a height of about 795km. The maximum scan width in the nadir viewing
is 960km and global coverage is achieved within three days (after 43
Orbits). The local crossing time at the equator is 10:30am. An across
track scan sequence consists of four ground pixel types called East,
Nadir, West, and Backscan with 1.5 sec integration time each as
indicated in Figure 3.
Figure 3. GOME Scan
Geometry in Nadir Viewing (schematic). Two successive scan
sequences are shown. Forward scan consists of East (E), Nadir (N), and
West (W) pixels and is followed by a backscan (B) (light
grey). Channel 1a (240-307 nm, after June 1998 240-283 nm) ground
coverage extends to that of ground pixels numbered 1-8 corresponding
to 12 sec integration time. During the commisioning phase saturation
of the diode arrays were found in cases of high reflectivity (cloud)
scenes. Before a co-adding patch was transferred to GOME in March
1996, integration time was shorten to 0.375 sec in channels 1B, 2, 3,
and 4. The ground coverage was then limited to the last quarter of the
individual pixel areas shown here.
Figure 4. Two Examples of Earthshine Spectra Recorded in September 1995 by GOME (Burrows et al. 1999). The top curve is a reflectivity spectrum for a cloudy scene (cloud cover fraction of 1.0) from 7 September; the bottom a spectrum under clear sky condition (4 September). Both spectra were measured in the North Atlantic region (48N, 30W). Reflectivity is here defined as R=(I/F)(pi/cos SZA), where I is the backscattered radiation, F, the directly measured solar irradiance, and SZA, the solar zenith angle. The absorption of the O2 A-band at 760nm is used to determine the fractional cloud cover.
Figure 5. GOME Solar Spectrum from 22 July 1995 (Weber et al. 1998). Selected prominent Fraunhofer lines are shown. Asterisks mark instrumental artifacts due to the changing transmission characteristics of the anti-reflection coating on the channel 3 beamsplitter (450nm) and due to a Wood anomaly in the Channel 4 holographic grating (700nm). The overlap regions of the four optical GOME channels are at 315nm, 405nm, and 600nm.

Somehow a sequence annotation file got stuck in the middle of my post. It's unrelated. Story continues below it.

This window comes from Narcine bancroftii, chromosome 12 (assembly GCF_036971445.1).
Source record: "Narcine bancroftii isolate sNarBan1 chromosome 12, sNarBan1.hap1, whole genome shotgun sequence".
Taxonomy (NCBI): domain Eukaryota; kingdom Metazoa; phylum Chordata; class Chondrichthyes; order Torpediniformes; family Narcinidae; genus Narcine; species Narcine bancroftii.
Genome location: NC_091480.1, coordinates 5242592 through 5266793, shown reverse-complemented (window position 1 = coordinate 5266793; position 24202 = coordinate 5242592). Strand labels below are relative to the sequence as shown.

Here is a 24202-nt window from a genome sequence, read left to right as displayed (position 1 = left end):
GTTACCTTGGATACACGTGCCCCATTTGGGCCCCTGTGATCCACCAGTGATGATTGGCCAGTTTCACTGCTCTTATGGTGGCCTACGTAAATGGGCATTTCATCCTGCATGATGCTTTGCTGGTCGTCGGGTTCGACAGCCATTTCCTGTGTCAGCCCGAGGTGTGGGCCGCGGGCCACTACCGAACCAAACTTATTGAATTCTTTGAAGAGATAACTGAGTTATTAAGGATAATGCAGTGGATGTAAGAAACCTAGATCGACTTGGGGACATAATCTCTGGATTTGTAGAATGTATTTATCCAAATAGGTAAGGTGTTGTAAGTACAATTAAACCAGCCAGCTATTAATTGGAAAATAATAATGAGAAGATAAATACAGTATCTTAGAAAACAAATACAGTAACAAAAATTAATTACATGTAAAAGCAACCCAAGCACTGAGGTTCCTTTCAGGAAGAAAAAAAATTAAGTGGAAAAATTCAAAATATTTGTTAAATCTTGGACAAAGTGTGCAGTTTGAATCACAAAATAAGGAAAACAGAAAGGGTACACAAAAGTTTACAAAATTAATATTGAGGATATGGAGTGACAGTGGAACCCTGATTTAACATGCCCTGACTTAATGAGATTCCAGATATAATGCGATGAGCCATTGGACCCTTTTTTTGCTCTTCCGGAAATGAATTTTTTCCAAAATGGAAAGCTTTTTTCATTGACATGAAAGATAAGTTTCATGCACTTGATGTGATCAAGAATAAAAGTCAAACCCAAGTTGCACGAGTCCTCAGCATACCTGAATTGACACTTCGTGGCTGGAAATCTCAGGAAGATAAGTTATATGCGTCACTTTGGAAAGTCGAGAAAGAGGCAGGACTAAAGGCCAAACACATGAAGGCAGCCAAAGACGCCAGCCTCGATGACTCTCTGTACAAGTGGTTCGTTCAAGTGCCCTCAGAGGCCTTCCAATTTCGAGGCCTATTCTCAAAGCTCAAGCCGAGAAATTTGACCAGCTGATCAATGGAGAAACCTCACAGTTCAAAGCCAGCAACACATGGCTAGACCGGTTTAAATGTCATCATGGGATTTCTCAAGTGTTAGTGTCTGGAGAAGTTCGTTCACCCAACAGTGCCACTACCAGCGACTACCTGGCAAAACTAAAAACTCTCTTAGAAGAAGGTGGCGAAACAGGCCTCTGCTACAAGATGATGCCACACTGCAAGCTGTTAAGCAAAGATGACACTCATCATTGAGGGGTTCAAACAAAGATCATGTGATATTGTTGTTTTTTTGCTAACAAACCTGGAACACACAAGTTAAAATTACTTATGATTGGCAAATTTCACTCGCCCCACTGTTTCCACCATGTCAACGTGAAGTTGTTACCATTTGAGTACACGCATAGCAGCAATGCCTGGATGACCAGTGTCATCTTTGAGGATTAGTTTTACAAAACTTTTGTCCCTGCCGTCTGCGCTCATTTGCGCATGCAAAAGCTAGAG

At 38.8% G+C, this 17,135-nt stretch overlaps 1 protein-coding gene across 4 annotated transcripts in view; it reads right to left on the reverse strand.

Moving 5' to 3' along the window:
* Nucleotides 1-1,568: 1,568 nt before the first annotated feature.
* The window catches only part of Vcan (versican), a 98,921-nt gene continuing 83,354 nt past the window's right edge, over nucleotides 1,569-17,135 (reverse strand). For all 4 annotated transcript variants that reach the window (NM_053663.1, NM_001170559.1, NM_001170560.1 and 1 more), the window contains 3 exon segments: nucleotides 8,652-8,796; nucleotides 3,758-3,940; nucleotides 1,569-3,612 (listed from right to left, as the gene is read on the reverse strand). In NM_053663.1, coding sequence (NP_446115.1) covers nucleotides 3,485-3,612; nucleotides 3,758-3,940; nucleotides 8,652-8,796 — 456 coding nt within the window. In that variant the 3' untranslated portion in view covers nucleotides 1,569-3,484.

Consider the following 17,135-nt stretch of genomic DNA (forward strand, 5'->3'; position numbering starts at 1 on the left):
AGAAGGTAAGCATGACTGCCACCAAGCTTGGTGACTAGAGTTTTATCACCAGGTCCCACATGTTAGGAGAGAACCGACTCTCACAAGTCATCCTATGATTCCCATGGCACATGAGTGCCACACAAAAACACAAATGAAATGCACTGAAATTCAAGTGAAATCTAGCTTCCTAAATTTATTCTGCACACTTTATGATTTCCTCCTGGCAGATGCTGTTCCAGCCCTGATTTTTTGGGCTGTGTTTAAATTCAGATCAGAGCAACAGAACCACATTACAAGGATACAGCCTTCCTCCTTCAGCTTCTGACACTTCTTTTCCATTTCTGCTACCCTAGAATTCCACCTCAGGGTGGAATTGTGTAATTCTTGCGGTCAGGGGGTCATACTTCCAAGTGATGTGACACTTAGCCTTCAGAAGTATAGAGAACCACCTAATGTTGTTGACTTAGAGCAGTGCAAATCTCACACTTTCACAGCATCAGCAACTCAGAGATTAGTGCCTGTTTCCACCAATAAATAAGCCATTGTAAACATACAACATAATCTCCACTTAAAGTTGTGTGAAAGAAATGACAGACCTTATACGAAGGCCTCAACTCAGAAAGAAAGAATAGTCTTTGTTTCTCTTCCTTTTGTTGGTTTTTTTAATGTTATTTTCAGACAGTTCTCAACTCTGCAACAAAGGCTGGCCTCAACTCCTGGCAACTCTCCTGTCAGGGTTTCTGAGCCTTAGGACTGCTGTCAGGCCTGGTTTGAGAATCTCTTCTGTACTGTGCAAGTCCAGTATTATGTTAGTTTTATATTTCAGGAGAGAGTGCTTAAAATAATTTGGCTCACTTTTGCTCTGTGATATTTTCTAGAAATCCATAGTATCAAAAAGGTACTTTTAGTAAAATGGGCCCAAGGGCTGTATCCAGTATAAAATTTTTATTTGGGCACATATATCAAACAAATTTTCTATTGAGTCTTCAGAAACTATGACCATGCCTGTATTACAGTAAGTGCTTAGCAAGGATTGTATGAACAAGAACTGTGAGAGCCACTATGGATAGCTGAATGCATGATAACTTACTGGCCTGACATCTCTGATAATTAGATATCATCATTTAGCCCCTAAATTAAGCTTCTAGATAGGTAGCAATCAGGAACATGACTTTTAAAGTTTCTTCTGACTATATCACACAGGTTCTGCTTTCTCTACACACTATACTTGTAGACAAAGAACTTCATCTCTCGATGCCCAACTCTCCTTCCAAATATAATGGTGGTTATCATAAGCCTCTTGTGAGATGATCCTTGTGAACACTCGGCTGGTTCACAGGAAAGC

Once a month, the internal calibration lamp is switched on over an entire orbit. During this sequence a series of lamp measurements with and without the solar diffuser permits the investigation of long term degradation of the diffuser and an update in the wavelength calibration of the diode arrays, respectively. Prior to launch, the spectral irradiance of the GOME flight model was calibrated by the Dutch firm TPD using a 1000 Watt FEL lamp, which in turn was referenced to an absolute standard at NIST. The absolute accuracy of the NIST standard is quoted to be 1 to 3% in the range 250-340nm. Spectral radiance of GOME was calibrated by placing a Spectralon diffuser plate between the FEL lamp and the nadir scan mirror. In cooperation with NASA Goddard Space Flight Center and ST System Co., Boulder, CO, the Spectralon diffuser plate was compared with the NASA integrating sphere, which served as a radiance standard to calibrate the SBUV/2 and SSBUV instruments. The agreement between the two standards is within 1%. The radiance response was determined as a function of the scan mirror angle.
Burrows, J.P. et al., 1999: The Global Ozone Monitoring Experiment (GOME): Mission Concept and First Scientific Results, J. Atmos. Sci. 56, 151-175.
ERSCONF, 1997: Proceedings of the 3rd ERS Conference, ESA Special Publication 414, Vol. II, Florence, Italy, 17-21 March 1997.
GOMESCIENCE, 1993: GOME Interim Science Report, ESA Special Publication 1151, ESA/ESTEC, Nordwijk, The Netherlands.
GOMEMANUAL, 1995: GOME Users Manual, ESA Special Publication 1182, ESA/ESTEC, Nordwijk, The Netherlands.
GOMEVAL, 1996: Geophysical Validation Campaign Workshop Proceedings, ESA WPP-108, ESA/ESTEC, Nordwijk, The Netherlands.
Weber, M., J.P. Burrows and R.P. Cebula, GOME Solar UV/VIS Irradiance Measurements between 1995 and 1997 - First Results on Proxy Solar Activity Studies, Solar Physics 177, 63-77, 1998.